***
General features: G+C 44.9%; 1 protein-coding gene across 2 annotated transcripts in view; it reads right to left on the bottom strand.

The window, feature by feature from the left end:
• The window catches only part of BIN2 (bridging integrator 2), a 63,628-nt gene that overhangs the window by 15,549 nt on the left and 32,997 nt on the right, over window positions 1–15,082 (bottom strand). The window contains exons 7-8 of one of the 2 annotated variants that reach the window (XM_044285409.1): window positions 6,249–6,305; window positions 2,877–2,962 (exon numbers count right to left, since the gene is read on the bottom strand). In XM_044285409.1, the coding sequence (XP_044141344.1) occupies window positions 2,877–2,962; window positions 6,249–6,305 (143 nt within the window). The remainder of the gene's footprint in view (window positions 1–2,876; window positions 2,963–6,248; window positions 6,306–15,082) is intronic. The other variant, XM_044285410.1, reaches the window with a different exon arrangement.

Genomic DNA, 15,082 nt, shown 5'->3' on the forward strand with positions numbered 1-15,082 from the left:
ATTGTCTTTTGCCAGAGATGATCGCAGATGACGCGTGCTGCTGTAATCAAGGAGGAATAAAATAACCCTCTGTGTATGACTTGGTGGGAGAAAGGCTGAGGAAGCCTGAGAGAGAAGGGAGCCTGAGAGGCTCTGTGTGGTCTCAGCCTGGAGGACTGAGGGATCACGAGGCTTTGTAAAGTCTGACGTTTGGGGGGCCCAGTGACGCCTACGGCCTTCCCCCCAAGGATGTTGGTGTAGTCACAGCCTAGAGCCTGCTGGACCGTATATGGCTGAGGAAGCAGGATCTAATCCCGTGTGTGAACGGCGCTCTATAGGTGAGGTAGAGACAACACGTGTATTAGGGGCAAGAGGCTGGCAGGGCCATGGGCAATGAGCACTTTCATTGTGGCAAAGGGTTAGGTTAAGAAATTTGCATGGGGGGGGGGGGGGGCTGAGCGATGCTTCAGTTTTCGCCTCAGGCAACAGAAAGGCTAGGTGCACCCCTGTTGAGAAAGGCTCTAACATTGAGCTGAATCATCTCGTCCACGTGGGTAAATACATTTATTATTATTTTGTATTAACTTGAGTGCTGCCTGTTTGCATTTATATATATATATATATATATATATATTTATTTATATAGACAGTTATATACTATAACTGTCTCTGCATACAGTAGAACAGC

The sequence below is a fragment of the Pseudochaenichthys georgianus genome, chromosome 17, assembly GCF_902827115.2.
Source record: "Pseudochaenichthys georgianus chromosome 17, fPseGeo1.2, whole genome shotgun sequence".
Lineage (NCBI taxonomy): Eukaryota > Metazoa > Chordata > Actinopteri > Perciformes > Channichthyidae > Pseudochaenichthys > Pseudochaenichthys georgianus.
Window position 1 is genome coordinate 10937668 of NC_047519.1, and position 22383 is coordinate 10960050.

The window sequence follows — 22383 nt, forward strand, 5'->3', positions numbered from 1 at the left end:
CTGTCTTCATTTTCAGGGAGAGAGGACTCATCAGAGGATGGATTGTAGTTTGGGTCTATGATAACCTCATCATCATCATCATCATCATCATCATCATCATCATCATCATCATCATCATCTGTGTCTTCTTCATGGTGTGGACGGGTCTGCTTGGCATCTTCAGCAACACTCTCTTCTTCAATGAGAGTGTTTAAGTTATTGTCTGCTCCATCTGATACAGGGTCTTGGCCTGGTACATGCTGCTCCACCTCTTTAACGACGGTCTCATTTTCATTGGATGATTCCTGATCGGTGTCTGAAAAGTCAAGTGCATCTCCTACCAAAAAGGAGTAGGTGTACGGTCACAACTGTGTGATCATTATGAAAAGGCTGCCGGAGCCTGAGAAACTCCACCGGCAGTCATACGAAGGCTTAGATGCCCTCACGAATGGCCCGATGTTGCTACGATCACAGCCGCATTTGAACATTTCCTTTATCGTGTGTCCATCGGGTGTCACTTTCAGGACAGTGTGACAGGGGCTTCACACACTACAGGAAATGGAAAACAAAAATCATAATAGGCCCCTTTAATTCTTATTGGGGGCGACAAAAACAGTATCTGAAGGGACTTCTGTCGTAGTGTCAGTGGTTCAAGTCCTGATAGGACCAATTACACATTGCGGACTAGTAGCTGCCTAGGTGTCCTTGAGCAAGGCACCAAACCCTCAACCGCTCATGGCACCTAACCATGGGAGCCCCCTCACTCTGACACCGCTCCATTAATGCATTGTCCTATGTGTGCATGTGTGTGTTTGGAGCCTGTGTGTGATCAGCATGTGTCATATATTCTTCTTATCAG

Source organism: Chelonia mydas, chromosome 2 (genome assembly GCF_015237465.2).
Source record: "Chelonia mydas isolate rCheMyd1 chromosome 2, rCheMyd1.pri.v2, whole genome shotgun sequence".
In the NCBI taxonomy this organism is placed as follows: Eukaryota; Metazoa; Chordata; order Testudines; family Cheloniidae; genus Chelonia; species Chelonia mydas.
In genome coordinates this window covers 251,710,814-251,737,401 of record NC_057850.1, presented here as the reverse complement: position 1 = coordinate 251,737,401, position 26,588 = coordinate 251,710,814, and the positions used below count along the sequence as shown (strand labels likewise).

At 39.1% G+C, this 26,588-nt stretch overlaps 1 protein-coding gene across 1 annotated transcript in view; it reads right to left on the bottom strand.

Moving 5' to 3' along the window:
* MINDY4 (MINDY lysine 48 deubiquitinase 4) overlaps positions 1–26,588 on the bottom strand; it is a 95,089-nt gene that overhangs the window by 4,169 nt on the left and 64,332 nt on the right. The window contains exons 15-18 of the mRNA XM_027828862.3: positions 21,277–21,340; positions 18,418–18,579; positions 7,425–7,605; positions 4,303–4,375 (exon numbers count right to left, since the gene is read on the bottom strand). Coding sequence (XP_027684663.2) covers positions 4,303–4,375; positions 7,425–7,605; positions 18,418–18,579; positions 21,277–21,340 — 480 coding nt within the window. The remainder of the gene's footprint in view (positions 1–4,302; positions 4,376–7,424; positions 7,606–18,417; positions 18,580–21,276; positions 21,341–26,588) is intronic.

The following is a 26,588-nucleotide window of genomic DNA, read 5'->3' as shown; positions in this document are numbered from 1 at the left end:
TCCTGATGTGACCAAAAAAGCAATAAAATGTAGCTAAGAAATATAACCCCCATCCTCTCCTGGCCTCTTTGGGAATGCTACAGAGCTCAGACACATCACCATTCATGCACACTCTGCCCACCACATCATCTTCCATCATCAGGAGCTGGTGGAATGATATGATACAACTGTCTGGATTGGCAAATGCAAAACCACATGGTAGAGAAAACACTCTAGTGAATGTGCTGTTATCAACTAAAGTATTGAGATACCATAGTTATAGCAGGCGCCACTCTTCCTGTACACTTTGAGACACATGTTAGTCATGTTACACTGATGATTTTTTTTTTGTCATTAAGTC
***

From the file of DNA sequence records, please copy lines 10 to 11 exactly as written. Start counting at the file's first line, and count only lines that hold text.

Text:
The window sequence follows — 22383 nt, forward strand, 5'->3', positions numbered from 1 at the left end:
CTGTCTTCATTTTCAGGGAGAGAGGACTCATCAGAGGATGGATTGTAGTTTGGGTCTATGATAACCTCATCATCATCATCATCATCATCATCATCATCATCATCATCATCATCATCATCTGTGTCTTCTTCATGGTGTGGACGGGTCTGCTTGGCATCTTCAGCAACACTCTCTTCTTCAATGAGAGTGTTTAAGTTATTGTCTGCTCCATCTGATACAGGGTCTTGGCCTGGTACATGCTGCTCCACCTCTTTAACGACGGTCTCATTTTCATTGGATGATTCCTGATCGGTGTCTGAAAAGTCAAGTGCATCTCCTACCAAAAAGGAGTAGGTGTACGGTCACAACTGTGTGATCATTATGAAAAGGCTGCCGGAGCCTGAGAAACTCCACCGGCAGTCATACGAAGGCTTAGATGCCCTCACGAATGGCCCGATGTTGCTACGATCACAGCCGCATTTGAACATTTCCTTTATCGTGTGTCCATCGGGTGTCACTTTCAGGACAGTGTGACAGGGGCTTCACACACTACAGGAAATGGAAAACAAAAATCATAATAGGCCCCTTTAATTCTTATTGGGGGCGACAAAAACAGTATCTGAAGGGACTTCTGTCGTAGTGTCAGTGGTTCAAGTCCTGATAGGACCAATTACACATTGCGGACTAGTAGCTGCCTAGGTGTCCTTGAGCAAGGCACCAAACCCTCAACCGCTCATGGCACCTAACCATGGGAGCCCCCTCACTCTGACACCGCTCCATTAATGCATTGTCCTATGTGTGCATGTGTGTGTTTGGAGCCTGTGTGTGATCAGCATGTGTCATATATTCTTCTTATCAG